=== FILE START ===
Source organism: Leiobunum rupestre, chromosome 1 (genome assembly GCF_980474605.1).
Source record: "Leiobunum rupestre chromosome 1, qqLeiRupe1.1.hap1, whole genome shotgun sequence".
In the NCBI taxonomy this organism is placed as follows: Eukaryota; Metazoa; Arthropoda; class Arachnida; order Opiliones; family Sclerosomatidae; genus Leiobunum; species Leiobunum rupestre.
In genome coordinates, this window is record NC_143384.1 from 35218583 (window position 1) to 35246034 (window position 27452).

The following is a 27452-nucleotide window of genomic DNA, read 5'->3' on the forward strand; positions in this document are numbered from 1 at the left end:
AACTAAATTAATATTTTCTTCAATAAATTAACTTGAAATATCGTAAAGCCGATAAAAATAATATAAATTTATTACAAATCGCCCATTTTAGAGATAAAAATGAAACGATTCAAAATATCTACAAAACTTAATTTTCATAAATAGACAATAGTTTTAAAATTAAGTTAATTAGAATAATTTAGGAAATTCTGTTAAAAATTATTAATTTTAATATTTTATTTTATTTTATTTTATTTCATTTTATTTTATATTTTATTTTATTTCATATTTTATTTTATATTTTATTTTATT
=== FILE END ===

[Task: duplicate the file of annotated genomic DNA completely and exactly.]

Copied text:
Source organism: Leiobunum rupestre, chromosome 1 (genome assembly GCF_980474605.1).
Source record: "Leiobunum rupestre chromosome 1, qqLeiRupe1.1.hap1, whole genome shotgun sequence".
In the NCBI taxonomy this organism is placed as follows: Eukaryota; Metazoa; Arthropoda; class Arachnida; order Opiliones; family Sclerosomatidae; genus Leiobunum; species Leiobunum rupestre.
In genome coordinates, this window is record NC_143384.1 from 35218583 (window position 1) to 35246034 (window position 27452).

The following is a 27452-nucleotide window of genomic DNA, read 5'->3' on the forward strand; positions in this document are numbered from 1 at the left end:
AACTAAATTAATATTTTCTTCAATAAATTAACTTGAAATATCGTAAAGCCGATAAAAATAATATAAATTTATTACAAATCGCCCATTTTAGAGATAAAAATGAAACGATTCAAAATATCTACAAAACTTAATTTTCATAAATAGACAATAGTTTTAAAATTAAGTTAATTAGAATAATTTAGGAAATTCTGTTAAAAATTATTAATTTTAATATTTTATTTTATTTTATTTTATTTCATTTTATTTTATATTTTATTTTATTTCATATTTTATTTTATATTTTATTTTATT